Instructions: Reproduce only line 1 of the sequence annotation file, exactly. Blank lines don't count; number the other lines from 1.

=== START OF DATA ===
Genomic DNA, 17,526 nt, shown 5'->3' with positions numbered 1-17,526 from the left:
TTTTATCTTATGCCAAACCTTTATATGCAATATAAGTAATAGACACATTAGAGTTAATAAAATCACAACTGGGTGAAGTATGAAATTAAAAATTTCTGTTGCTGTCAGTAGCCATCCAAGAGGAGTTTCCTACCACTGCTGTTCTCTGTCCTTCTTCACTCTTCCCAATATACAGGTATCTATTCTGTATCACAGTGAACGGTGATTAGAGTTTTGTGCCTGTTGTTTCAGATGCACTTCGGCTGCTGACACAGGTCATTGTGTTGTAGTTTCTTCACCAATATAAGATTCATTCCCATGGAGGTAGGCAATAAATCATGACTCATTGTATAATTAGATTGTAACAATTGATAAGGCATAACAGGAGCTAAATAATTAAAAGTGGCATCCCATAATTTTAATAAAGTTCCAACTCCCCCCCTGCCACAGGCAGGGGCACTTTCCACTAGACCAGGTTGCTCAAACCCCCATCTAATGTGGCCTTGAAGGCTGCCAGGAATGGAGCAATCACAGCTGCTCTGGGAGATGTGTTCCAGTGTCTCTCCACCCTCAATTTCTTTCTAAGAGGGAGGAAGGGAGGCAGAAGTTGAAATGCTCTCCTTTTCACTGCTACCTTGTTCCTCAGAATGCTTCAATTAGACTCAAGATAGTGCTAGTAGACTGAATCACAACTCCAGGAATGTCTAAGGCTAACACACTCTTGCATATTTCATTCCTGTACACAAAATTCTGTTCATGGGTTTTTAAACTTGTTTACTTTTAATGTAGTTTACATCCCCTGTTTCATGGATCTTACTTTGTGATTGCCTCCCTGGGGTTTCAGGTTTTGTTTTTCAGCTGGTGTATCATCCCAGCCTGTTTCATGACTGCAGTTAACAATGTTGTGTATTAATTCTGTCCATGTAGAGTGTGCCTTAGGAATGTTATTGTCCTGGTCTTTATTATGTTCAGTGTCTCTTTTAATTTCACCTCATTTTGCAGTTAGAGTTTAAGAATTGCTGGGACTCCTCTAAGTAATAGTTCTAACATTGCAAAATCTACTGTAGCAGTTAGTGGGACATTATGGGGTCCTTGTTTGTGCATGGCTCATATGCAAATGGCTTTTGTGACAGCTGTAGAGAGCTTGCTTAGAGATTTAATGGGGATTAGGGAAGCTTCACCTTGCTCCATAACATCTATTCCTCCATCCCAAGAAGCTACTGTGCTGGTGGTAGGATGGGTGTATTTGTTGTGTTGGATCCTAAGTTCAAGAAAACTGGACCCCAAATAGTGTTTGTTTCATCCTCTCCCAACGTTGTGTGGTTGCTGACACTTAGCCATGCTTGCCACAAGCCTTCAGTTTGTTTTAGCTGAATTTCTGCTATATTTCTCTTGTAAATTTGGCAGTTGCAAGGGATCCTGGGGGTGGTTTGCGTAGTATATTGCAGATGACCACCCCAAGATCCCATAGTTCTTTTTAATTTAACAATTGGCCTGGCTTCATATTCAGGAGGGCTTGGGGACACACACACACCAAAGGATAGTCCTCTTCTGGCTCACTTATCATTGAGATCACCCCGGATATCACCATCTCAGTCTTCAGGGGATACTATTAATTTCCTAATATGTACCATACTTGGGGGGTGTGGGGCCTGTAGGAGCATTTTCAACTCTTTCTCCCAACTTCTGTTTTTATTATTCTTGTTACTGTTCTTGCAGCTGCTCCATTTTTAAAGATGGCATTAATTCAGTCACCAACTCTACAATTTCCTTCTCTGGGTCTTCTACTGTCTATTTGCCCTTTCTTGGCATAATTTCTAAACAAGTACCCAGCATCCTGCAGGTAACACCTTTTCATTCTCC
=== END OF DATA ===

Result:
Genomic DNA, 17,526 nt, shown 5'->3' with positions numbered 1-17,526 from the left: